by Terry Wilhite
Last month I shared with you how important your presentation skills are in getting church members to support technology tools in your office and on the church campus. Often, however, the biggest hang-up in adopting technology concerns the pastor's communication with the finance or stewardship committee. For that reason, I want to give you some advice that, in my opinion, will help you.
First, our top job in leading the finance committee is to re-focus the discussion from technology and finance to the spiritual challenge that is at hand. The only reason we're talking about technology in ministry is because it will help us be better stewards of not just our treasury, but our time in reaching people for Christ. So question number one for the finance committee is: Does this tool help us to be more effective and efficient in bringing people to Jesus?
Secondly, we must remind our finance committee that we are at war. The war being waged in Iraq has similarities to historic battles, but the tools employed today are far more sophisticated than they were in the past. As I stated last month, it's my opinion that the Lord is unleashing technological tools at a record rate in order that we might reach every corner of the globe with the Good News. So question number two is: Are we willing to employ the latest tools to help us reach people at record speed?
Thirdly, our finance committee needs to be reminded that technology is a short-term investment. It is much different from buying new carpet or even replacing an air conditioner. The lifespan of software and computer equipment is about two years before obsolescence. Therefore, the options need to be thoroughly researched. So question number three is: Have we researched the best options and settled on the very best singular recommendation for the church's consideration?
Fourth, we've got to be willing to provide those who use the technology with the necessary training. Training is not an option! You will not be a good steward of your technology unless you invest in training. Question number four, then, is: Do we realize that we must budget for training?
Fifth, the finance committee and the church must realize that with all technology there is a learning curve. Training helps to lower the learning curve. But the only way to gain proficiency is with experience. It leads to the question: Are we willing to be patient in the short term until we get "up-to-speed"?
Sixth, whatever you decide to buy, a year from now the price will be half of what it is today and you'll get far better and faster features. Perhaps this is the biggest hang-up of all for church finance committees considering technology. Consequently, as pastor, you'll need to simply state this fact to the finance committee and to the church, when the proposal is up for consideration. Everyone must understand that we can't get hung up on second-guessing our past decisions or even wait until the price falls a year from now to adopt technology. We have to make the best decisions today to employ the right tools to reach people—because we are not promised next year, nor even tomorrow.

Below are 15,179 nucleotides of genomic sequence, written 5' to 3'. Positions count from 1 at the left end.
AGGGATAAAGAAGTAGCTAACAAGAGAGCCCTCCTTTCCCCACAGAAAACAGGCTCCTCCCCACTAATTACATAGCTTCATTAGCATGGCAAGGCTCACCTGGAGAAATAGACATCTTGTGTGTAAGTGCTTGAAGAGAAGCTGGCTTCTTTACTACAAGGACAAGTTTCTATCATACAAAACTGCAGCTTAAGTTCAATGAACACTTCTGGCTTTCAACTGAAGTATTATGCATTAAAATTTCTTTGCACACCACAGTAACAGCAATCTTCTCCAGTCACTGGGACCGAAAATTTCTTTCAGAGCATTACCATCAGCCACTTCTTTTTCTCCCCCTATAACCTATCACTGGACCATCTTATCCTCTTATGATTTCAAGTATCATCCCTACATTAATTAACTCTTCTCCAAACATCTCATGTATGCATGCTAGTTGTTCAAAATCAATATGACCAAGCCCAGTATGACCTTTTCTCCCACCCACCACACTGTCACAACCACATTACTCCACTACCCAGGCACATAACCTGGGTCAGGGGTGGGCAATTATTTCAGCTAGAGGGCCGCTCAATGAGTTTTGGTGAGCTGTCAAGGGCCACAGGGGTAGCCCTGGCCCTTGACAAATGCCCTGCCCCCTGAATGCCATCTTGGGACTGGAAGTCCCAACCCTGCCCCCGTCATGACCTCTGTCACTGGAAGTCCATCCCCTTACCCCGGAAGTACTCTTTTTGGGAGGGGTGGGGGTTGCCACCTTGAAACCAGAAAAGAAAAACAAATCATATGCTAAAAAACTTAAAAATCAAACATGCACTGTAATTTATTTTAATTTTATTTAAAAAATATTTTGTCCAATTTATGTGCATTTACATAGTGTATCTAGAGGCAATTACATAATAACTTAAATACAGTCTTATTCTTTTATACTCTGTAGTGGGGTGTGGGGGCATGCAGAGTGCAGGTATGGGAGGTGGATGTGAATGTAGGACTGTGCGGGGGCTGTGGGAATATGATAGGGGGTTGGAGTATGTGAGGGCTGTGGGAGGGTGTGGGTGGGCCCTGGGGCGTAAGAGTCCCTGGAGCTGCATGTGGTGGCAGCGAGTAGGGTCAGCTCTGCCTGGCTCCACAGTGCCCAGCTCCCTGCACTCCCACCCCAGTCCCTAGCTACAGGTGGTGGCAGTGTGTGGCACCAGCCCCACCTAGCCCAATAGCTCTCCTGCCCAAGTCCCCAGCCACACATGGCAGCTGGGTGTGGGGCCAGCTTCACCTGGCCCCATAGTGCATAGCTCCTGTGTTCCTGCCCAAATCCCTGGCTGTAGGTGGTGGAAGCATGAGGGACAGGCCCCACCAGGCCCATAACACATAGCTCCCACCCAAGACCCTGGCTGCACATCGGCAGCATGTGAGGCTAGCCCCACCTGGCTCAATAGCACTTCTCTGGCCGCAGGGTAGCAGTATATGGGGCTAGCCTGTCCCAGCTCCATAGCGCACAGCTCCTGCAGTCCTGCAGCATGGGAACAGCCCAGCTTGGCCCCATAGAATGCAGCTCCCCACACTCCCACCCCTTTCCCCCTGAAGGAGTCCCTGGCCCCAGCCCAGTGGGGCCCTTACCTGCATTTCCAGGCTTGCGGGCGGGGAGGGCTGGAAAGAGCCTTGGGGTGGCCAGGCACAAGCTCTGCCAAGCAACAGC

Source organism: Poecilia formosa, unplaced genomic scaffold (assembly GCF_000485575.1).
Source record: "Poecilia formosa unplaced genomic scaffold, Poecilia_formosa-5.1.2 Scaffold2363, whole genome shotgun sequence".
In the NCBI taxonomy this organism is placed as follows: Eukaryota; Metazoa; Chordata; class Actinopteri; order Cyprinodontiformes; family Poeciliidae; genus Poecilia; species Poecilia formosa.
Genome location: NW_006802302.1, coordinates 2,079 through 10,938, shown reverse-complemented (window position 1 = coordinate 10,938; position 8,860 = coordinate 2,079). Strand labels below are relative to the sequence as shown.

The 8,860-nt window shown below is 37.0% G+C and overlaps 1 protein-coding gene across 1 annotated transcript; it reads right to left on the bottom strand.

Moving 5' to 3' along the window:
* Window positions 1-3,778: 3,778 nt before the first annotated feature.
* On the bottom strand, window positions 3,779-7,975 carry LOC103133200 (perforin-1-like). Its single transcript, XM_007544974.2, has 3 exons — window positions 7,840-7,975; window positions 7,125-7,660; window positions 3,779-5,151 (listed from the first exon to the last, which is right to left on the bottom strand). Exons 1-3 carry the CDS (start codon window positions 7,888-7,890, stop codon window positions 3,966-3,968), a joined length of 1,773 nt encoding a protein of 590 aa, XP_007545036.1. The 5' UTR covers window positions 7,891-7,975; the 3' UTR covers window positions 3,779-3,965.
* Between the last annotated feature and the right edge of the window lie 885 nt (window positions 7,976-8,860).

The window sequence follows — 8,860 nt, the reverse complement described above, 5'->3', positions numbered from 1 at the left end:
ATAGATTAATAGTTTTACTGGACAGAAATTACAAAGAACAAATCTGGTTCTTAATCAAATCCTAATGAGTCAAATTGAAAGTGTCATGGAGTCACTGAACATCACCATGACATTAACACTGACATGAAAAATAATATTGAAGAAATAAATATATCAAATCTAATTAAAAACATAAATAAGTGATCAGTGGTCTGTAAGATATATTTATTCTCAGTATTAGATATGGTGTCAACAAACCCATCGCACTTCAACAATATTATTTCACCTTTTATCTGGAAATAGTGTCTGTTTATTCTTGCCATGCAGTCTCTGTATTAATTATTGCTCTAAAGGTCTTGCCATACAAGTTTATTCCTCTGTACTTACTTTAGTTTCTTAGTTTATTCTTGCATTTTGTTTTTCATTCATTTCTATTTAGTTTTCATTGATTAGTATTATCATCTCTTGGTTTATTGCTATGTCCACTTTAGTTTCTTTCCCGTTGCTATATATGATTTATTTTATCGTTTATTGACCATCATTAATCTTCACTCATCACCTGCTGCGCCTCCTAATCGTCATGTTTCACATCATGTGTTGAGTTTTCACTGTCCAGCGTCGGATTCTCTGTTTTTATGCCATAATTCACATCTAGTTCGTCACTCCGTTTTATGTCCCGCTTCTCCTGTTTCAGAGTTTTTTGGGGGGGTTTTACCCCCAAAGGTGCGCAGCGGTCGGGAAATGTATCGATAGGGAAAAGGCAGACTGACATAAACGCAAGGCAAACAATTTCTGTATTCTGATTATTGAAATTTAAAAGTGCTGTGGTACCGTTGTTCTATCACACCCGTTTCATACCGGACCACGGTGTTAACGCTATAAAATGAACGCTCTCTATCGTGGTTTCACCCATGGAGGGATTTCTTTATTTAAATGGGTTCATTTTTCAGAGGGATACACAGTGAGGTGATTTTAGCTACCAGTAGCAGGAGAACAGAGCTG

Seventh, the use of technology will only rise as high as the pastor's vision of reaching people for Christ and discipling believers. You and I have both heard, and we may have even said: "But we just don't have the money to buy this new-fangled stuff." It's my opinion that churches often lack financial resources for technology, not because church members have been disobedient in their giving, but because there has been absolutely no communicated vision of how to reach people for Christ.
In my own experiences over the years, I can't tell you how many times the money simply has not been there to purchase synthesizers, video projectors, projection screens, software, and computers. But when the pastor presented the "whys," the "hows" took care of themselves. The congregation got excited and jumped on board and the dollars were there to purchase the technology.
Let me remind you of a resource I've recommended before: Church Media Made Easy, a book by Tim Eason, that is, in my opinion, a must-read for pastors and finance committees who are considering the use of communications technology. You can order the book at www.churchmedia.net. Other resources are available at my Website, www.terrywilhite.com.